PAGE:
With an emphasis on immigrant workers, FoodtoEat.com wants to get those running food trucks to learn how to use digital technology to boost their businesses.
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We’ve already seen Eu que Fiz help those in Brazilian favelas to start their own catering businesses. Now New York City-based FoodtoEat.com wants to get immigrant workers running food trucks to learn how to use digital technology to boost their businesses.
Founded by 26-year-old Deepti Sharma Kapur, the company is hoping to make ordering online from food trucks as easy as it has become for customers of large restaurants and takeaways. FoodtoEat.com has a large, searchable database of independent food retailers – both small restaurants and food trucks – from which its users are able to order meals for delivery or pick-up without hassle. Rather than relying on footfall, the platform opens up those businesses – which are often run by immigrants or workers without the resources to set themselves up online – to a much larger audience. When a customer makes a payment through the site, a ticket is printed on a GPRS device at the food truck with the order details. Diners can then simply pick up their meal after a short wait. The following interview with Fast Company offers more information about the project:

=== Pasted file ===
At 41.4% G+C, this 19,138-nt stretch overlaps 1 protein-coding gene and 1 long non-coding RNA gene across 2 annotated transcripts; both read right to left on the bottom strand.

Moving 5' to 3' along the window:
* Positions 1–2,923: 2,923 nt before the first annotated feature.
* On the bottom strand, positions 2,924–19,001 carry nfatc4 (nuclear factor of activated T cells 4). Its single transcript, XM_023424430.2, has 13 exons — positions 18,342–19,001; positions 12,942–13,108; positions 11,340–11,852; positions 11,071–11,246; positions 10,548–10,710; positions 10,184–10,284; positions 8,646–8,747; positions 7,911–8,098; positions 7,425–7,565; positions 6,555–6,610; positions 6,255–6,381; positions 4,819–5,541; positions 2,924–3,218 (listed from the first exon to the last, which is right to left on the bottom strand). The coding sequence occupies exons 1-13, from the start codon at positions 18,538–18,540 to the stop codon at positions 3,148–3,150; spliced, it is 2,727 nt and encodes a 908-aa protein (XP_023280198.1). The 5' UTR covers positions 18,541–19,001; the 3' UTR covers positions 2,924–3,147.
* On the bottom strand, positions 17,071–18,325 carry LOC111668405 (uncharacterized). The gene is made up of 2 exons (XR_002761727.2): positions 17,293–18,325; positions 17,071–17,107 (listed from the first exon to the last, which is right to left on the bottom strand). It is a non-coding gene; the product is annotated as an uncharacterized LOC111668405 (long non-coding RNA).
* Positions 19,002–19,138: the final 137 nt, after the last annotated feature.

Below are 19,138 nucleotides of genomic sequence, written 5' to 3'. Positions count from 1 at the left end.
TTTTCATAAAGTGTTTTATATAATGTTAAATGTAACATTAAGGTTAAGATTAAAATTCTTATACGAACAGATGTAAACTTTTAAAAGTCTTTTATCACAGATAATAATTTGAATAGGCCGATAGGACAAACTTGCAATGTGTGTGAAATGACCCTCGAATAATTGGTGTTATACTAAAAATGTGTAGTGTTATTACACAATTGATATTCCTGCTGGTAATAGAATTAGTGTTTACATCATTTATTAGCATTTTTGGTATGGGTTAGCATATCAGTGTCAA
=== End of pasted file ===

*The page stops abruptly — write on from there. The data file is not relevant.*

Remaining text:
In order to build trust among the community of food truck owners in NYC, as well as run a sustainable business, FoodtoEat.com only charges USD 0.10 per order, rather than to ten to 18 percent taken by services working with larger food companies. Could this model work for businesses in other industries that rely on brick-and-mortar points of sale?